How to avoid fines and tenancy disputes

Managing a rental property can often be a complicated task – its not quite as simple as sitting back and collecting rent. There are many rules in place for landlords that are there to protect the rights of the tenants. If the landlord fails to comply with these rules, it may result in large fines and even prosecution. Here are some simple tips on how to avoid mistakes when managing a rental property.

  1. Discrimination
    When screening potential tenants for your property you are not able to base your selection on factors such as gender, marital status, religious beliefs, race, ethnicity, age, political opinions, employment status, family status or sexual orientation. By doing this, you will be displaying discriminatory behaviour in your selection which can result in a tenant taking the landlord to the Human Rights Tribunal if the believe they were turned down due to their race or ethnicity. As a landlord, you have the right to turn down tenants based on personal qualities such as being reliable and responsible.
  2. Unlawful entry
    While you are the owner of your home, if a tenant is renting your property it is their home. Landlords may want to check on their investment to make sure things are running smoothly but need to restrict this to regular scheduled inspections.While it is tempting to swing by if you are in the neighbourhood, you must give the tenant 48 hours notice and can only inspect once within a 4 week period or you run the risk of receiving a $2000 fine.
  3. Cleanliness and Maintenance
    Landlords should “maintain the premises in a reasonable state of repair” while a property is occupied by tenants according to The Residential Tenancies Act 1986. This applies before the tenants move in, when repairing damage, and compensating tenants for damage that’s not caused by breach of the Act.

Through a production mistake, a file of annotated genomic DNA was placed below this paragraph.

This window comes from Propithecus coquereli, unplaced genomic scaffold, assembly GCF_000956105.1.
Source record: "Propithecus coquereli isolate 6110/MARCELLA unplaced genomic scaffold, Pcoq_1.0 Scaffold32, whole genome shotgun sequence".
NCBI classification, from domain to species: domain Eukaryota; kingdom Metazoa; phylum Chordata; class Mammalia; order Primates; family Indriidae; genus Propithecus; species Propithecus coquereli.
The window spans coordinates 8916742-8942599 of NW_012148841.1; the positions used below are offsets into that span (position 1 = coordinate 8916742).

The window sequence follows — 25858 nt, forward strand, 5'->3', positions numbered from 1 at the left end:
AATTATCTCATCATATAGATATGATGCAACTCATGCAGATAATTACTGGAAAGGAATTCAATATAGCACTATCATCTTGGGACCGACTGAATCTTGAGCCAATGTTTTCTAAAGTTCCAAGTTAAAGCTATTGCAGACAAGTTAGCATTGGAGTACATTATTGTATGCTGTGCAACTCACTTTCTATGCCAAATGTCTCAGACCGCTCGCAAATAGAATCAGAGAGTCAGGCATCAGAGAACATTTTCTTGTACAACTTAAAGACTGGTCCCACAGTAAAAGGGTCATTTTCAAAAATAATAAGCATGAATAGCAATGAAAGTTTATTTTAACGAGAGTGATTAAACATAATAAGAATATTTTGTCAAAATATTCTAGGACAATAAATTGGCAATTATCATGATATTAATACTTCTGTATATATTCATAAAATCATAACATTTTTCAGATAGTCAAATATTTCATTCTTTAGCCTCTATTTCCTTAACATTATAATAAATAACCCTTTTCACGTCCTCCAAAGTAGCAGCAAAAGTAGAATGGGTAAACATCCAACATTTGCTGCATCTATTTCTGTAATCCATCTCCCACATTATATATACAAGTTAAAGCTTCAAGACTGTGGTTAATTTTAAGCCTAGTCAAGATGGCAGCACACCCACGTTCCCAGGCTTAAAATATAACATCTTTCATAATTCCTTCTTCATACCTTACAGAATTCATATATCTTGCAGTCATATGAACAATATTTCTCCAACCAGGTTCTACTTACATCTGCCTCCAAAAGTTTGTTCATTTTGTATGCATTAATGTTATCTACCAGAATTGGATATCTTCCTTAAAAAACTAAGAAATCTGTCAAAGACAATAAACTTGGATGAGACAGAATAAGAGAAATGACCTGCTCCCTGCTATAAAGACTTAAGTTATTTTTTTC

In 2013 the Tenancy Tribunal ordered a Wellington property owner to pay $3,757 to four tenants of a Cuba Street flat after it was found he “consciously misled” them about the state of the property’s earthquake damage. Sometimes making repairs or maintenance can be negotiated with tenants, who may be willing to move in for subsidised rent while work is made. Honesty is the best policy in any case.
  4. Supply of Services
    As a landlord you may be tempted to interfere with the supply of gas, electricity, water, telephone services and more if tenants are proving to be difficult or are late with payments in order to make them comply or pay. Section 45 (2) of The Residential Tenancies Act 1986 prohibits this and landlords found guilty of interfering can be fined $1,000 under the Act. The exception to this is when repairs need to be made for example you may need to shut off the water during renovations. The key to avoiding any disputes around this matter is clear communication with your tenants.
  5. Harassment of tenants
    You do have the same right as anyone else to knock on the door and speak to them. If you’re walking by and notice something is wrong, or you have forms for your tenants to sign, you should feel comfortable approaching them, just be aware of how often you do this. Don’t collect their mail or deliver baked goods as the pretext for snooping around the property.Some property owners who want to sell their rental have run into difficulties when potential buyers discover tenants are in for a fixed term. Owners who contact their tenants with sob stories of financial hardship and encourage them to end their tenancy early, constitutes harassment and can result in a $2,000 fine.

When managing your property, it can be worthwhile to have a thorough understanding of the Residential Tenancies Act 1986 to avoid falling into these pitfalls and tenancy disputes. A reputable property manager can help you avoid these five easy mistakes as well as the thousands of dollars in fines that come with it.

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